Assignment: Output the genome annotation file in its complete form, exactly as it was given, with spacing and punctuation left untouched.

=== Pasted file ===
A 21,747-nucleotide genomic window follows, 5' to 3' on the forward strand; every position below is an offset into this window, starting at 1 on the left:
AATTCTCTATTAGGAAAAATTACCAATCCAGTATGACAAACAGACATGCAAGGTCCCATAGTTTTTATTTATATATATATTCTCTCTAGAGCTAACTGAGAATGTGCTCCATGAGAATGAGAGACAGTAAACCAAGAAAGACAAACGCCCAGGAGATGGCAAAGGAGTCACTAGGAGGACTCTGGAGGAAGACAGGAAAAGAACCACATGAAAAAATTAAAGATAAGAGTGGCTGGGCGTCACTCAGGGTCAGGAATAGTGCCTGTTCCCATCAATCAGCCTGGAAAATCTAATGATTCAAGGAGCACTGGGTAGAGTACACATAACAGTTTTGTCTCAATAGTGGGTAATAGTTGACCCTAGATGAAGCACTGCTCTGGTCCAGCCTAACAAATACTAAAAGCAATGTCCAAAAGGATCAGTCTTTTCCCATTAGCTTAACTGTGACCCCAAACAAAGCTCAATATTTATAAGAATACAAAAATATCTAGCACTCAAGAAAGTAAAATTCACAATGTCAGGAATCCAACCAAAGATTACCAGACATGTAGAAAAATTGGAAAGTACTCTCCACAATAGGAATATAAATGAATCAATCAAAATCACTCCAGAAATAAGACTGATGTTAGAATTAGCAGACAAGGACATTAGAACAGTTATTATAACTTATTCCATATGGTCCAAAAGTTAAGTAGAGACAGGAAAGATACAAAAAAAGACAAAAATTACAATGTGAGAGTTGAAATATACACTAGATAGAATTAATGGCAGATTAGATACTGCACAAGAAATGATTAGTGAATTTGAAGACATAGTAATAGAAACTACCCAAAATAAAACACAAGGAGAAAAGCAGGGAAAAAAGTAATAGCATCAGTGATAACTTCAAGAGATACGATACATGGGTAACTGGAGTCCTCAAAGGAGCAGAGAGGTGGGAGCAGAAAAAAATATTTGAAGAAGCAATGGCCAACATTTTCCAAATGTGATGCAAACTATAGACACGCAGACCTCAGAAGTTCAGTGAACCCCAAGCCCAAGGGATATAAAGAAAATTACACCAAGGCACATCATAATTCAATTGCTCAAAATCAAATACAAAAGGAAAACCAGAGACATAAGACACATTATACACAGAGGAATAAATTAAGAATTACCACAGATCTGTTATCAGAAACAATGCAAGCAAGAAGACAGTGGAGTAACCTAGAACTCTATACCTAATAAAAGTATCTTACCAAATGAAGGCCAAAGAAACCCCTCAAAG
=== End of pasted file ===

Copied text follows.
A 21,747-nucleotide genomic window follows, 5' to 3' on the forward strand; every position below is an offset into this window, starting at 1 on the left:
AATTCTCTATTAGGAAAAATTACCAATCCAGTATGACAAACAGACATGCAAGGTCCCATAGTTTTTATTTATATATATATTCTCTCTAGAGCTAACTGAGAATGTGCTCCATGAGAATGAGAGACAGTAAACCAAGAAAGACAAACGCCCAGGAGATGGCAAAGGAGTCACTAGGAGGACTCTGGAGGAAGACAGGAAAAGAACCACATGAAAAAATTAAAGATAAGAGTGGCTGGGCGTCACTCAGGGTCAGGAATAGTGCCTGTTCCCATCAATCAGCCTGGAAAATCTAATGATTCAAGGAGCACTGGGTAGAGTACACATAACAGTTTTGTCTCAATAGTGGGTAATAGTTGACCCTAGATGAAGCACTGCTCTGGTCCAGCCTAACAAATACTAAAAGCAATGTCCAAAAGGATCAGTCTTTTCCCATTAGCTTAACTGTGACCCCAAACAAAGCTCAATATTTATAAGAATACAAAAATATCTAGCACTCAAGAAAGTAAAATTCACAATGTCAGGAATCCAACCAAAGATTACCAGACATGTAGAAAAATTGGAAAGTACTCTCCACAATAGGAATATAAATGAATCAATCAAAATCACTCCAGAAATAAGACTGATGTTAGAATTAGCAGACAAGGACATTAGAACAGTTATTATAACTTATTCCATATGGTCCAAAAGTTAAGTAGAGACAGGAAAGATACAAAAAAAGACAAAAATTACAATGTGAGAGTTGAAATATACACTAGATAGAATTAATGGCAGATTAGATACTGCACAAGAAATGATTAGTGAATTTGAAGACATAGTAATAGAAACTACCCAAAATAAAACACAAGGAGAAAAGCAGGGAAAAAAGTAATAGCATCAGTGATAACTTCAAGAGATACGATACATGGGTAACTGGAGTCCTCAAAGGAGCAGAGAGGTGGGAGCAGAAAAAAATATTTGAAGAAGCAATGGCCAACATTTTCCAAATGTGATGCAAACTATAGACACGCAGACCTCAGAAGTTCAGTGAACCCCAAGCCCAAGGGATATAAAGAAAATTACACCAAGGCACATCATAATTCAATTGCTCAAAATCAAATACAAAAGGAAAACCAGAGACATAAGACACATTATACACAGAGGAATAAATTAAGAATTACCACAGATCTGTTATCAGAAACAATGCAAGCAAGAAGACAGTGGAGTAACCTAGAACTCTATACCTAATAAAAGTATCTTACCAAATGAAGGCCAAAGAAACCCCTCAAAG